What to look for in your purchase of life right contract

There is a steady increase in the number of Retirement villages being built in each province, and more so an increase in retirees’ wanting to purchase a life right. This can be attributed to the numerous benefits that exist with purchasing a life right, one of them being that the developer is responsible for the village maintenance hence easing the burden on the retiree.

This article seeks to discuss what one must ensure is present in an agreement for the purchase of a life right in a retirement village in terms of the Housing Development Schemes for Retired Persons Act 65 of 1988.

Important to note; the act refers to life rights as housing interest and defines it as “ in relation to a housing development scheme, means any right to claim transfer of the land to which the scheme relates, or to use or occupy that land  ”. The act further defines a retired person as “a person who is 50 years of age or older”. Therefore the minimum age for any person wishing to purchase a housing interest in a retirement village is 50 years old.

The Act requires the following in terms to be present or adhered to in the contract (purchase agreement) of purchase:

  • The purchaser is at liberty to choose which language the contract is written in and the seller may not insist otherwise;
  • The contract must be in writing;
  • Must state who the purchaser and the sellers are, identity numbers, along with their residential or business addresses;
  • Furthermore in what capacity the seller sells the housing interest (developer or agent);
  • If an agent signs on either of the parties’ behalf, the agent must be duly authorized with either a signed resolution or special power of attorney. Failing which they may not sign the contract on either parties’ behalf;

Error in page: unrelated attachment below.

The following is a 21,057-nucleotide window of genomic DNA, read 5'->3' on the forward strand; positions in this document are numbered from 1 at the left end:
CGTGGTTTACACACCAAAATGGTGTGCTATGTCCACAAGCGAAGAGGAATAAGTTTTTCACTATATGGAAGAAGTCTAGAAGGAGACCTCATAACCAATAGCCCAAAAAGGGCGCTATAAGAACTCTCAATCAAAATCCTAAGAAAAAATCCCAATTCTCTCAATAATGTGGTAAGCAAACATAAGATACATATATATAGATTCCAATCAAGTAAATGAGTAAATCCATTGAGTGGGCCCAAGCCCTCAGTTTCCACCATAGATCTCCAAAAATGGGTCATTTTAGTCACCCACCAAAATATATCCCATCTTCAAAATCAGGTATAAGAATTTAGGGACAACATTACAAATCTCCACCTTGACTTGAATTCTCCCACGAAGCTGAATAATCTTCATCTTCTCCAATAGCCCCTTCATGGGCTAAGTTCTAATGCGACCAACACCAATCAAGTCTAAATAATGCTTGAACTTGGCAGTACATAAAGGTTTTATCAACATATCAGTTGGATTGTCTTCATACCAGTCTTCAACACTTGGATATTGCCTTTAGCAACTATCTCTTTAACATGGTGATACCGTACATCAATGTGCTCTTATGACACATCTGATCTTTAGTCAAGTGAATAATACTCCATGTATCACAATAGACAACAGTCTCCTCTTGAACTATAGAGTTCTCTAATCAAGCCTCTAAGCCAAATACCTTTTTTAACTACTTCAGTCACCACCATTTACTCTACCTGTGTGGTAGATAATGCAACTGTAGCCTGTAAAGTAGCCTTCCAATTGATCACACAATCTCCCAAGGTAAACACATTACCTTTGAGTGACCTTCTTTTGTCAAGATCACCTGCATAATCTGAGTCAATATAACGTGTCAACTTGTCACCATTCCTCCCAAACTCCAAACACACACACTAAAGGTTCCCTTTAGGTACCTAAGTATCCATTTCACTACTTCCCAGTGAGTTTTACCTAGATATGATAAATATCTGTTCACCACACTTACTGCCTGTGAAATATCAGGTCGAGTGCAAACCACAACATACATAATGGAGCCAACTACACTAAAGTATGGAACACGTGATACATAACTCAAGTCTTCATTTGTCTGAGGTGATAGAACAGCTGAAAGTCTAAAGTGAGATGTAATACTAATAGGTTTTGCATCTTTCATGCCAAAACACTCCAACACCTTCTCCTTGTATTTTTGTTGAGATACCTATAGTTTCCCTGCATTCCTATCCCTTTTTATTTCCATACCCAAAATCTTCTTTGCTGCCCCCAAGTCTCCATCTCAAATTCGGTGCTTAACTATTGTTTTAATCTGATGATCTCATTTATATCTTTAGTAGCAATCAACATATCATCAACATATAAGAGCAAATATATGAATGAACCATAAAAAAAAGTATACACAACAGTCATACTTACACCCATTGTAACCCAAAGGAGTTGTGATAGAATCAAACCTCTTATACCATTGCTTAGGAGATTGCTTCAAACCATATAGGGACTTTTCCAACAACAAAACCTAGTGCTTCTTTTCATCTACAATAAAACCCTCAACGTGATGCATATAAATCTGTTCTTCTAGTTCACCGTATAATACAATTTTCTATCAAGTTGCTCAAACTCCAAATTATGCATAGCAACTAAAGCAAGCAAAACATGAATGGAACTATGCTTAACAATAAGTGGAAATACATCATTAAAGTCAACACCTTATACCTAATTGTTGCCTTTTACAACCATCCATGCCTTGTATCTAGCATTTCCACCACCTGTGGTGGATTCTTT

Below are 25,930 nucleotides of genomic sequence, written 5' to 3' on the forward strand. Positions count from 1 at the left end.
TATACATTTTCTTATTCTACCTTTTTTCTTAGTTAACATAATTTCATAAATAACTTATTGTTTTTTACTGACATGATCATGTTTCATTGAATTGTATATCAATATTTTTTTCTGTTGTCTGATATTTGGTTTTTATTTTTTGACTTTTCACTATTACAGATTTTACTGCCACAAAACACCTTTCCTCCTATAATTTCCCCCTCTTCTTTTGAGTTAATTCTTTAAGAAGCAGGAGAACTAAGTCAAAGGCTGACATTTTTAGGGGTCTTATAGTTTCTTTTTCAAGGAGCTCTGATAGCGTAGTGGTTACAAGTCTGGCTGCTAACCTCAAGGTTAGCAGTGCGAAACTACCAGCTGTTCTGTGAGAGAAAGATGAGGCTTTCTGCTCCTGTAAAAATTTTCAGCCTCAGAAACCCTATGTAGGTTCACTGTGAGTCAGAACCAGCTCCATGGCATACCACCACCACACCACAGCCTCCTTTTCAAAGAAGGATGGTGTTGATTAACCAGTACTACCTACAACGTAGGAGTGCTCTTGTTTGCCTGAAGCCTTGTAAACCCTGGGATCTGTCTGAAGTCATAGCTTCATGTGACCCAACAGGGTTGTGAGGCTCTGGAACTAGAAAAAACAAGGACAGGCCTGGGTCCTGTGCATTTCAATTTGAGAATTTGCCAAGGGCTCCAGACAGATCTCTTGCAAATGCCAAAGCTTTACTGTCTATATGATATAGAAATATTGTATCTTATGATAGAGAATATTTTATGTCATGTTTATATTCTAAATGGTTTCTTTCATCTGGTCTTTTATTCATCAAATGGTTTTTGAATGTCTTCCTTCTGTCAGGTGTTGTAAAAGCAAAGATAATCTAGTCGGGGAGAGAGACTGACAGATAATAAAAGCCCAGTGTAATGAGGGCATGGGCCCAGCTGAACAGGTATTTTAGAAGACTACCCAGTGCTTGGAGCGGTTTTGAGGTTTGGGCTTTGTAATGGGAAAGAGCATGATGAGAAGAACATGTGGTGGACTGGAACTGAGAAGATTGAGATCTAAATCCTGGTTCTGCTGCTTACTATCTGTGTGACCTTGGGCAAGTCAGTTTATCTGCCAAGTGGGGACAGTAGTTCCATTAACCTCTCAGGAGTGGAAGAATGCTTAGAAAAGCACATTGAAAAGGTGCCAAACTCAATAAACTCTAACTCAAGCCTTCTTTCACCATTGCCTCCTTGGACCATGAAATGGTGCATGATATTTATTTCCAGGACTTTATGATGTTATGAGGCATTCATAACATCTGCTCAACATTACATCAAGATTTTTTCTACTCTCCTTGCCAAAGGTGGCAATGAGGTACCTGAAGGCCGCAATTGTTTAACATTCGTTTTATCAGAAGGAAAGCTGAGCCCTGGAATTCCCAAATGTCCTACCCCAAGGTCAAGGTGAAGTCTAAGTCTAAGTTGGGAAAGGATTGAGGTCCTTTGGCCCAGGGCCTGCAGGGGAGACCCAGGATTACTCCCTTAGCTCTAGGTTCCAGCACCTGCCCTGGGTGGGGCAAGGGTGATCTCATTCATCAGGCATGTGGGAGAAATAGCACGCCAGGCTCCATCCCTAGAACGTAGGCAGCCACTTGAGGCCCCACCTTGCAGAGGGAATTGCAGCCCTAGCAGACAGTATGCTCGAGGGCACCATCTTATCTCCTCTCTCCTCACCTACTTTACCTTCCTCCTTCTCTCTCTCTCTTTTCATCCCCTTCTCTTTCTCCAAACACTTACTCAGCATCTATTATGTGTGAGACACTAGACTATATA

• The seller must state clearly basis on which they sell housing interest, in that they must state they have the right to sell the housing right and the development was registered as such and complies with the necessary legislation;
  • The contract must state the period of the housing interest and any other limitations and rules that may exist that apply to the housing interest;
  • If there are house rules, it must clearly state where they are kept and/or lay for inspections,
  • Must state if the land is subject to a mortgage bond, if yes how much remains to be paid and how much of the purchase price will be used by the seller to repay the mortgage bond,
  • State how much the housing interest will cost, if payable by instalments how will the instalments be calculated and when are these instalments payable?
  • Contract must also contain a statement as to whether the life right is registerable, as well as a statement as to whether the Title Deed of the land has been endorsed;
  • A developer is not allowed to sell a life right in a Retirement Village unless the Title Deed has been endorsed in the Deed’s office, if they do they can be fined R20 000 or be imprisoned for a period of 5 years;
  • Contract must state that a section 6(1) certificate has been received. This certificate is issued by an architect or quantity surveyor and states that the housing development has been erected in accordance with the approved plans. If it has not yet been received the contract must clearly state when it will be received;
  • Contract must state what services are available and which apply to you the purchaser, furthermore what your obligations are with regards to those services;
  • The levy should be clearly stated for at least two years in advance.

The act is not yet perfect; however, if the contract substantially complies with the law as stated above it can be regarded as safe to enter into. If you need any assistance with selling or purchasing of a housing interest/life right you should not hesitate to contact our offices.

BY: SINDISIWE GOBA (Candidate Attorney)

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